"The mission is dangerous, to be sure," the commander continued, "But I know Gorix and his team will do a fine job."
Gorix smiled winningly, "Only because of our great leadership, sir." He stood at attention and saluted. As everyone smiled at Gorix fondly, I kept in the back corner, arms folded. Let him soak up the glory, I thought, and then we can get this mission done.
"Looking sour as usual," Gorix commented to me. "It's not all that great being in the spotlight."
"I wouldn't know," I said, biting off the words.
"Are you still not over that? Power isn't everything. I have a great many people to answer to if things go wrong. You have only to answer to me."
"Oh yes, great commander," I said with a mock-bow, "teach me your great ways."
Gorix snorted derisively. "Parlax, you need a good dose of reality. The mission starts early tomorrow morning; see you there."
I stalked out into the halls. Even after a few months trying to clean up after the invasion, Gorix still wouldn't talk about how he'd betrayed me. He'd apologized, once, and promptly forgotten the whole thing. "It's better this way," he'd said that night. "After all, you wouldn't want to be in the public spotlight! Besides, if they ever give me a team, you'll be on it, okay?"
So here we were, a specialized unit. The others adored Gorix. Called him the best commander they'd ever had, though they were all mostly twice his age. But they hadn't done the great thing he did, so he must be amazing.
Once again, I was on the outs. The sour one, the quiet one, the mean one. The first to chastise when someone missed a cue or a crucial step. And Gorix always came in to smooth things over. No wonder our unit was so sloppy, no one in it had to answer for anything.
A shot rang out, just past my ear. As usual, I was cover fire for our retreat. I'd told Gorix we needed to get in by stealth, but he'd insisted the uniforms we filched would serve much better. Better to be out in the open, confident, than sneak around. Like a real scouting team.
A real scouting team indeed. Gorix couldn't understand stealth if it bit him in the ear. He was all bravado, all about big chancy moves that always seemed to work out, despite the fact that a million things could go wrong.
And gone wrong, they had. We had gotten the map just fine. But as we were leaving, they got careless. Eleni was supposed to be watching around the corners, but as per usual, once the prize was ours, everyone became too relaxed. She'd actually run into one of the guards. A deadly crossfire ensued.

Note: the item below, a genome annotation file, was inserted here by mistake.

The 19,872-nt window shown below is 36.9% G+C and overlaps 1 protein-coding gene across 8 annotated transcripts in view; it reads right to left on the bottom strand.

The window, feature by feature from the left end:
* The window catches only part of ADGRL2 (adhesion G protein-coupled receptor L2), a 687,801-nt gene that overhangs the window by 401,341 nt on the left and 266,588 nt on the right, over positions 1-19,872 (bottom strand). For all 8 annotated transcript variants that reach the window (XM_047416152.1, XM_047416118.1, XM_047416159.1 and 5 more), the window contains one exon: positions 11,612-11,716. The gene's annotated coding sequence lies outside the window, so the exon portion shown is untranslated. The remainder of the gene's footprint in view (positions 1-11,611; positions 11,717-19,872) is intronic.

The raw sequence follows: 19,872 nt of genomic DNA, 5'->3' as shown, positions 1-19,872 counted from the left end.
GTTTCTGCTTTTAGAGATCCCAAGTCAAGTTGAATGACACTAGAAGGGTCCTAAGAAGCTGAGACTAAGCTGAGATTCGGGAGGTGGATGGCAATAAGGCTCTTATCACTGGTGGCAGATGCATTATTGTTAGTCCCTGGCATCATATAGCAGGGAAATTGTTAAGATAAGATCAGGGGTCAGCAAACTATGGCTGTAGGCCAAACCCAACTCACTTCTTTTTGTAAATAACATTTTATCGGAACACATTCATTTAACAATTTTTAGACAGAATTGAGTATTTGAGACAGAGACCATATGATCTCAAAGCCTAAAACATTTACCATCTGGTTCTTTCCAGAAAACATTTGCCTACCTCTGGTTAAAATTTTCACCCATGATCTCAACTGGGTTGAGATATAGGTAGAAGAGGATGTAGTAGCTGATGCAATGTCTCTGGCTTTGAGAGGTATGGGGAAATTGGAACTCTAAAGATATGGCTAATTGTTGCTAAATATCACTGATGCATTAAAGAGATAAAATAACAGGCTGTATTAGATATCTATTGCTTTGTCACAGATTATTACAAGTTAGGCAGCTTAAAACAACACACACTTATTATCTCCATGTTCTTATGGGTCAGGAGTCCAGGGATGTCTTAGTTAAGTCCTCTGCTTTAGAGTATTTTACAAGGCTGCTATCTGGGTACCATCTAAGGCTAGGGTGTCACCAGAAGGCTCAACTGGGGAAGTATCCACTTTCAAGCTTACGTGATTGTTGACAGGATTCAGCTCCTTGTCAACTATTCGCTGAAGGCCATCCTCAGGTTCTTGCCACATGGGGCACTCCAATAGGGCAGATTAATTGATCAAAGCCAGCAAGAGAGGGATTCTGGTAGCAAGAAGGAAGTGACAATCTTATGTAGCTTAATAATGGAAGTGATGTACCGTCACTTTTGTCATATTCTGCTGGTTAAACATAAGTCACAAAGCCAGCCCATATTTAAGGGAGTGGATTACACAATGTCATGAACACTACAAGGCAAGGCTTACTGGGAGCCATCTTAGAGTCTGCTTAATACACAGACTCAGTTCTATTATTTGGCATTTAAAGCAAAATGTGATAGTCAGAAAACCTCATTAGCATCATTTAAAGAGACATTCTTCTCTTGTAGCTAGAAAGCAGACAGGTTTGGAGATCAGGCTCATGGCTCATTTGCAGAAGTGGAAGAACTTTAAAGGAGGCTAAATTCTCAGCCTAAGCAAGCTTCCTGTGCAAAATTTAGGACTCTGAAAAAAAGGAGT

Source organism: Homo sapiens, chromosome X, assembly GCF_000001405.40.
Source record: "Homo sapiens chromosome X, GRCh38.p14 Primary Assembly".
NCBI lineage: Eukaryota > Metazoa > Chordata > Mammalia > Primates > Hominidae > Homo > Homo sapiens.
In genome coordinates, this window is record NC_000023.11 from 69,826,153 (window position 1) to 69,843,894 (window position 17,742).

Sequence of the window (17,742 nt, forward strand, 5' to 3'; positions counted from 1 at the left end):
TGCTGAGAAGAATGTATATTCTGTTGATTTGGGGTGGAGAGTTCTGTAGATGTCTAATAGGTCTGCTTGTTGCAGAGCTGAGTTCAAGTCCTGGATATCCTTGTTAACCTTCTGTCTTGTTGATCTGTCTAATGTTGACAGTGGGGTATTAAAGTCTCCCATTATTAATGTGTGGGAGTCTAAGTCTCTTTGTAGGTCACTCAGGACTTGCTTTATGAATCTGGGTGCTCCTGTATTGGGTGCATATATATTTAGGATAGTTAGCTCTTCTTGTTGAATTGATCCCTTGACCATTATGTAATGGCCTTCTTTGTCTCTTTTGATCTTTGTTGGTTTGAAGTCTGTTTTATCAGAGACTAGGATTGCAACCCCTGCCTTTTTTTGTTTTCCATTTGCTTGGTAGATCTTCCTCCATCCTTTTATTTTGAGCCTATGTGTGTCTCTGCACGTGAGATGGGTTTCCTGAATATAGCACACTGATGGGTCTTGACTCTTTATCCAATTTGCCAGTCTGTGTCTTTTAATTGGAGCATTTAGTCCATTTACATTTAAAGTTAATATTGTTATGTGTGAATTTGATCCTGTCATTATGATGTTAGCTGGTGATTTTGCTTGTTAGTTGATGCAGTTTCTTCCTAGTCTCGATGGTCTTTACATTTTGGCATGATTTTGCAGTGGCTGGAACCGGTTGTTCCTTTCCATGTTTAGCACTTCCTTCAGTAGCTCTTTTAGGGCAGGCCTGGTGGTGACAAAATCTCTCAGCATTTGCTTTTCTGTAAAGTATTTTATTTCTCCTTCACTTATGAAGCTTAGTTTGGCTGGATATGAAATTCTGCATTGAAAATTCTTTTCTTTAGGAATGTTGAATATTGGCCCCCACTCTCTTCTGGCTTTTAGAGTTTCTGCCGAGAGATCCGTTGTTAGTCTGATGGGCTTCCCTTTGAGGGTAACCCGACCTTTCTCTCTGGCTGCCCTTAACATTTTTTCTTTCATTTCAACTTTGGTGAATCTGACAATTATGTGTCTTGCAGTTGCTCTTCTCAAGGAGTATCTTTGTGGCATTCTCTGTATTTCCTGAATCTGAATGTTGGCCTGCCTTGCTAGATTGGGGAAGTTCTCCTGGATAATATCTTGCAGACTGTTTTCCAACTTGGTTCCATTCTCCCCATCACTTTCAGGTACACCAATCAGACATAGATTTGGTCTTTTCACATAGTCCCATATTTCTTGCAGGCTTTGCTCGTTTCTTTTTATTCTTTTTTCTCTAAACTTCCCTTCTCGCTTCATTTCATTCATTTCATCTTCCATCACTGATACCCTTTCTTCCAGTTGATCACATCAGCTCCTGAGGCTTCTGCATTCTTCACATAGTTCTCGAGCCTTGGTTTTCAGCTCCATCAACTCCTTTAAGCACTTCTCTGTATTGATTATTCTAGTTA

Shot after shot rang out. They had a new weapon, one I didn't recognize. The Treasure Seeker. X marks the spot, I thought, seeing it singe a hold in the wall. Crossfire beams shot out, causing more damage than parallel. To be caught in the middle of that would be painful. Maybe more than painful.
"PARLAX!" Gorix shouted from farther ahead, "I'm trapped. HELP!"
Heaving a sigh, I ran. Ducking and weaving, I made my way over. "NOW!" I shouted to him as I stood in the middle of the aisle. A tempting target. Gorix shot out past me and made his way to the door. I turned slightly to watch him go. As I turned back, I saw it coming. A crossfire blast, and I was right in the middle.
I felt it. Searing pain. I couldn't see, my vision turned the snowy white of the beams. Screaming in rage, I fired shots wildly. I turned and ran towards the direction of the door.
The team was there, I could see them blurrily as I stumbled into the hallway. I dropped to one knee, unable to move because of the pain. "Gorix!" Eleni shouted, "Parlax is hurt!"
Gorix ran to my side. "Can you walk?"
"No," I moaned, "I can't hardly see. No strength."
"Eleni, Jorn, take him-"
"No." I interrupted. "That map needs to get back. They need to know the layout of the space station. That's more important. Leave me, I'll slow you down."
"Parlax, I can't-"
"Yes, you can," I growled. "Go."
"He's right," Jorn spoke up, "We may not get out with this information if we have to drag him along."
"Fine," Gorix said, "but we'll come back for you." And like that, he and the team were gone. I lay on the ground, moaning as the enemy came up from behind. I waited for the blasts, but instead felt myself being lifted off the ground.
And that was all I knew, for a little while.
To be continued...